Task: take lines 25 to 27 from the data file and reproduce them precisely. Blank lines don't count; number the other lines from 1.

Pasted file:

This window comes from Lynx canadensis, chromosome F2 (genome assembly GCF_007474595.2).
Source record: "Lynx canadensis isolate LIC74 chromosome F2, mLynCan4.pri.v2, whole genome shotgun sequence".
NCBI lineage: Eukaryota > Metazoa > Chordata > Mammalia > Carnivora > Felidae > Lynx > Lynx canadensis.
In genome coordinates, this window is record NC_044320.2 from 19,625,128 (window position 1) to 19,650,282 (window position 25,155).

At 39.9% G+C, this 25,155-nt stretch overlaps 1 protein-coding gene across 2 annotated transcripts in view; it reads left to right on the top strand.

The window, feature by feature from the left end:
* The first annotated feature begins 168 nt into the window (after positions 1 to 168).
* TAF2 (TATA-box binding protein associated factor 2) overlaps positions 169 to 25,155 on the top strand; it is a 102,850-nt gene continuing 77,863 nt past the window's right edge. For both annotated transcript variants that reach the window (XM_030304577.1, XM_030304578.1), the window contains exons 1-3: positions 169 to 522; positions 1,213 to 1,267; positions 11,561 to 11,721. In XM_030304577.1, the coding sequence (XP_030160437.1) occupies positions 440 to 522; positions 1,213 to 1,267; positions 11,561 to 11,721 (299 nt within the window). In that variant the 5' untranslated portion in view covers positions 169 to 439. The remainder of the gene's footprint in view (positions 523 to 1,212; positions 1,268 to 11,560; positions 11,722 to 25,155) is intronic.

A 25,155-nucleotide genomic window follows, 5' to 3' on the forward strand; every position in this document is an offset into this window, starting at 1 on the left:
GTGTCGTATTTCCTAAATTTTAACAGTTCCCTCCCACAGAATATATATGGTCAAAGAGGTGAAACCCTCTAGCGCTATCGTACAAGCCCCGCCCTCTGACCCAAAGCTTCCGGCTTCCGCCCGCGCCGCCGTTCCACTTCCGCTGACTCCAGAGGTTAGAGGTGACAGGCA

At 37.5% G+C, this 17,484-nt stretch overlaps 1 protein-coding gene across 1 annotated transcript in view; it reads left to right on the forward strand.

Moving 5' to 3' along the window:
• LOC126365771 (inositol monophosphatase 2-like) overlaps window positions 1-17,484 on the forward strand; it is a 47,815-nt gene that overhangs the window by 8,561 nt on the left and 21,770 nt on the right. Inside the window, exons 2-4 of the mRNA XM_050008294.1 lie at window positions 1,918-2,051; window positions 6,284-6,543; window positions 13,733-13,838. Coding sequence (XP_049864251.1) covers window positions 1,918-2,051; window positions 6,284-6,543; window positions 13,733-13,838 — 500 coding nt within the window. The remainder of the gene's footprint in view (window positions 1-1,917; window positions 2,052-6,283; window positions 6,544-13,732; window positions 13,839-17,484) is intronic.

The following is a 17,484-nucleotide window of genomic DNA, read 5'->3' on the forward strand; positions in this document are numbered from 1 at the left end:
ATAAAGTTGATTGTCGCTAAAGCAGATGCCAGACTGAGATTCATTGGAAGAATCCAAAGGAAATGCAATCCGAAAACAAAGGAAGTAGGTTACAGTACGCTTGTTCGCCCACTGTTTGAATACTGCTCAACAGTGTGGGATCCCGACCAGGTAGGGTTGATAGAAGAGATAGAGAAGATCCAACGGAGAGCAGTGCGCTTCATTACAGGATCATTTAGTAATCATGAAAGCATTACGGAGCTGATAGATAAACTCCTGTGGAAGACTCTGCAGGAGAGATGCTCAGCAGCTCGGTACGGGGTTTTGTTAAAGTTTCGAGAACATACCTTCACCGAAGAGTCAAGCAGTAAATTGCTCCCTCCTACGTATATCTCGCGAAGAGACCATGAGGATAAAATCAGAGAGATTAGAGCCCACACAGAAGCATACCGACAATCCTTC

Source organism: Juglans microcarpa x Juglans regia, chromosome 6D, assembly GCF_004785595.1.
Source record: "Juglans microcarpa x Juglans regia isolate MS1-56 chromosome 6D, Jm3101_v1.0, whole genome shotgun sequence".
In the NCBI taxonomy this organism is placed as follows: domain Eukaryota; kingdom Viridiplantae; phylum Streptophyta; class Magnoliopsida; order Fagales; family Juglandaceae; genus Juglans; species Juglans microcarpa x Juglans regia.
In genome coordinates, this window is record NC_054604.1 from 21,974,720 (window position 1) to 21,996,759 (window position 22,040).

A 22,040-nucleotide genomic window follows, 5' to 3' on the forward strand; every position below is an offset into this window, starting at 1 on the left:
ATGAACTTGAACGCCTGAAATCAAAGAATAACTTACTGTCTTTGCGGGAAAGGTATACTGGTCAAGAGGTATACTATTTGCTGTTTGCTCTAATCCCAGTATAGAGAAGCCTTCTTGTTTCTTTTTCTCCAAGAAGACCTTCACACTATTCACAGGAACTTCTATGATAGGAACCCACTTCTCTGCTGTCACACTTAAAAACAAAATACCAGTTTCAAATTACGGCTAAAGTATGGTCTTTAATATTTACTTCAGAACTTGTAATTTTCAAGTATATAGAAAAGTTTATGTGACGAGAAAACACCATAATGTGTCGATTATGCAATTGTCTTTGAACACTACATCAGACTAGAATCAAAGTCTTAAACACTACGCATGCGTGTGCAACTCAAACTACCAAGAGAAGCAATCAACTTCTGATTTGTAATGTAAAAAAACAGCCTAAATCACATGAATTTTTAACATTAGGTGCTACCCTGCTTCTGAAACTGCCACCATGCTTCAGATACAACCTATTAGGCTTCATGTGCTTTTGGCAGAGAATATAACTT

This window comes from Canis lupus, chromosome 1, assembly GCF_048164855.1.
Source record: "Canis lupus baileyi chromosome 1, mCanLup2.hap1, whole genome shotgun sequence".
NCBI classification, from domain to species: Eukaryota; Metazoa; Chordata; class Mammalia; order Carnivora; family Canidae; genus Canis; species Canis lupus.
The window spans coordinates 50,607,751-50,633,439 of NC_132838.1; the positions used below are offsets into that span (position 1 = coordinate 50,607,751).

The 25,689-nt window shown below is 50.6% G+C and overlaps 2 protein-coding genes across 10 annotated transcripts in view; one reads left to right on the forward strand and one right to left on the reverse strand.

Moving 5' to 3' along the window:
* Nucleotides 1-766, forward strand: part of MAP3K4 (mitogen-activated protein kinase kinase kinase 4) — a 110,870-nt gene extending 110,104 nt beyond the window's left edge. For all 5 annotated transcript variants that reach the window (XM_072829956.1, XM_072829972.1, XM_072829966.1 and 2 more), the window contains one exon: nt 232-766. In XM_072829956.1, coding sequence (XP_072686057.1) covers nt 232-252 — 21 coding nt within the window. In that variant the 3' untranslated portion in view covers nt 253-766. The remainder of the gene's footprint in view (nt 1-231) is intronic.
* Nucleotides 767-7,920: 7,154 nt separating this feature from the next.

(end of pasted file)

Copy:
The window spans coordinates 50,607,751-50,633,439 of NC_132838.1; the positions used below are offsets into that span (position 1 = coordinate 50,607,751).

The 25,689-nt window shown below is 50.6% G+C and overlaps 2 protein-coding genes across 10 annotated transcripts in view; one reads left to right on the forward strand and one right to left on the reverse strand.

Moving 5' to 3' along the window: